The inaugural King’s Presidential Series event explored the difference between academic freedom and freedom of speech, and the price we will pay as a society if academic freedom is lost
Experts on academic freedom joined King’s President & Principal Professor Shitij Kapur this week to share their thoughts on the need to reimagine academic freedom at the inaugural event from a new King’s Presidential Series.
Professor Shitij Kapur said there can be confusion between freedom of speech, which is a civil right for all, and academic freedom which “arose to protect academics to research, teach and profess in areas where they had scholarly expertise”.
The concept of academic freedom is a social concept for the betterment of all of society. The reason academic freedom is and should be protected is because it is a public good.– Professor Shitij Kapur, King’s President & Principal
At the event on 5 December, Professor Liviu Matei, Head of the School of Education, Communication & Society at King’s, presented a background paper on the need to reimagine academic freedom and said there is a lack of a conceptual reference for academic freedom that is up to date, shared and effective.
Clare Robinson, Director of Advocacy at Scholars at Risk (SAR), and lead author of SAR’s Free to Think 2020 report, explained to the in-person and online audience that there have been attacks on higher education around the world that endanger scholars, students, universities and academic freedom. She warned: “It is global, it is pernicious and it impacts on each and every one of us.”
Tamires Sampaio, a lawyer and former Vice-President of the Brazilian Students’ Union, said it was vital that campuses must be places of debate and discussion and where freedom of ideas is encouraged. She also outlined how diversity of society needs to be part of the discussions about academic freedom, so it is not just about one place, group, gender or race.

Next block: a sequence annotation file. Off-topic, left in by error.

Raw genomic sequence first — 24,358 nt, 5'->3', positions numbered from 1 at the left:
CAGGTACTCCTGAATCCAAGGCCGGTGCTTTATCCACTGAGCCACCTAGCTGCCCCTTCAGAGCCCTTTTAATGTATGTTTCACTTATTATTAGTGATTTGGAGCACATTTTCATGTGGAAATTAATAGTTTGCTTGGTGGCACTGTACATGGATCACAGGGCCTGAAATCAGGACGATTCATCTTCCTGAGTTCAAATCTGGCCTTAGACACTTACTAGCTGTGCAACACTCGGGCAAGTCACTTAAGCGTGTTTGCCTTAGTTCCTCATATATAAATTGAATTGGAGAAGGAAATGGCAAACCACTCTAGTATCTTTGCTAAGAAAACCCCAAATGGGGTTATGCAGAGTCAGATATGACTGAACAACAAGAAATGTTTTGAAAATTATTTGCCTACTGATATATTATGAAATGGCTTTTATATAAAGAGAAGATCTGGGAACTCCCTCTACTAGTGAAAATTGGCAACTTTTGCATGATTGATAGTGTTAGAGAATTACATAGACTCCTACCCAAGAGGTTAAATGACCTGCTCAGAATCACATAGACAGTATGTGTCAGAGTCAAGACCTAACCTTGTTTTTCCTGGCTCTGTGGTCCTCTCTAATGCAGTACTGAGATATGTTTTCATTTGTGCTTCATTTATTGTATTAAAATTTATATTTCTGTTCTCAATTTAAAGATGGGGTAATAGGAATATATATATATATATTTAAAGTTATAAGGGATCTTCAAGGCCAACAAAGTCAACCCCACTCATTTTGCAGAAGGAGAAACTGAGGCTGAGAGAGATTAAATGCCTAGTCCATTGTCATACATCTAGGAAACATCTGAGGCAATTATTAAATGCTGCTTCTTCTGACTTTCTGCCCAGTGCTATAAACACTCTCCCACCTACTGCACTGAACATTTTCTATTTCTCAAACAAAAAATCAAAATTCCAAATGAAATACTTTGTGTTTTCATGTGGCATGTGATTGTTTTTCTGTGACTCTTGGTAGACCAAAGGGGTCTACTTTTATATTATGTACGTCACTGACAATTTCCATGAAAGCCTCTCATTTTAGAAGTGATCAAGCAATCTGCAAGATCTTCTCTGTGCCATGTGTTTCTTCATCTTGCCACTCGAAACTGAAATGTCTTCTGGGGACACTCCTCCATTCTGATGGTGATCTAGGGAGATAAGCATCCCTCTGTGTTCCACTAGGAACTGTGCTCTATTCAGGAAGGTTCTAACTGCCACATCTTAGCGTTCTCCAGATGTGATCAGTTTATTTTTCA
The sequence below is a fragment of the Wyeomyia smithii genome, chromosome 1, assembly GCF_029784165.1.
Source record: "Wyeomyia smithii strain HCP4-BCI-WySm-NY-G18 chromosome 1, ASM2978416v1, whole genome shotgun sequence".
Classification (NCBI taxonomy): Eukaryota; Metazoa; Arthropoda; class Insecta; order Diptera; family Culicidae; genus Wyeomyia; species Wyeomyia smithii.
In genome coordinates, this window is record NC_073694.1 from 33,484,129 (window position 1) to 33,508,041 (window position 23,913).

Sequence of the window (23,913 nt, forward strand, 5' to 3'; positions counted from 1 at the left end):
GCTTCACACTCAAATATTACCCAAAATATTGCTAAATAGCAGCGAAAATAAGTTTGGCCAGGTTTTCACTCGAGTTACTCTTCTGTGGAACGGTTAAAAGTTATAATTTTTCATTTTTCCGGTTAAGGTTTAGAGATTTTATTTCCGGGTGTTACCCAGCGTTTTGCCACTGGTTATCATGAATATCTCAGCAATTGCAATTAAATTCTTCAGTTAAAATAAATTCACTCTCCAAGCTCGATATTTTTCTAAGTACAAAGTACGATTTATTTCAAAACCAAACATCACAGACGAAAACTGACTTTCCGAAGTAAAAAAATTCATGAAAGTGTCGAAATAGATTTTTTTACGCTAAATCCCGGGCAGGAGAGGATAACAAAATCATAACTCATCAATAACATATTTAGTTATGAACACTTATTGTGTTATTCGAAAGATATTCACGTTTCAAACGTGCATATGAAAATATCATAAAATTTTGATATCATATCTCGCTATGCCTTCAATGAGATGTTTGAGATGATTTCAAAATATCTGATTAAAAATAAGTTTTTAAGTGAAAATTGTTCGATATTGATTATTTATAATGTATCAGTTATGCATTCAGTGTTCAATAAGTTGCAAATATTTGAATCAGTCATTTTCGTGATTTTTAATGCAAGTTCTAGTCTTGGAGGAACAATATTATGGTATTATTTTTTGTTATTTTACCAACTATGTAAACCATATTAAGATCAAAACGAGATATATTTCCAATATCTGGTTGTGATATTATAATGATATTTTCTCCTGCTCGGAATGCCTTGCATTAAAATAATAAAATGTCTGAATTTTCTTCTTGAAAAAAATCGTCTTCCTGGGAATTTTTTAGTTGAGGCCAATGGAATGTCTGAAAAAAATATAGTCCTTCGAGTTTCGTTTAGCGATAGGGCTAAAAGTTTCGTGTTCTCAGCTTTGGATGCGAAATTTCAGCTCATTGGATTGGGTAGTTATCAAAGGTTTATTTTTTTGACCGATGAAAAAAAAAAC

The event, held in The Council Room in the King’s Building and chaired by Professor Linda Woodhead, F.D. Maurice Professor in Moral and Social Theology at King’s, also heard from David Lock, Secretary General of the Magna Charta Universitatum.
He said that academic freedom needs to be exercised effectively in the cultural context of each university if it is to strengthen universities’ role in preserving our planet and improving health, prosperity and enlightenment around the world.
Professor Terence Karran, Professor of Higher Education Policy at the University of Lincoln, said surveys showed the majority of academics did not know what academic freedom actually meant and questioned how people can protect it if they don’t know what it is.
In response to a question from the audience, he explained that freedom of speech is a freedom given to everyone, but academic freedom is different – academics are peer-reviewed and have to speak the truth. And he warned that if academic freedom is lost, then it will be difficult to reinstate.
“If we as academics are not willing to stand up for academic freedom, what example are we setting for those we teach?”– Professor Terence Karran, Professor of Higher Education Policy, The University of Lincoln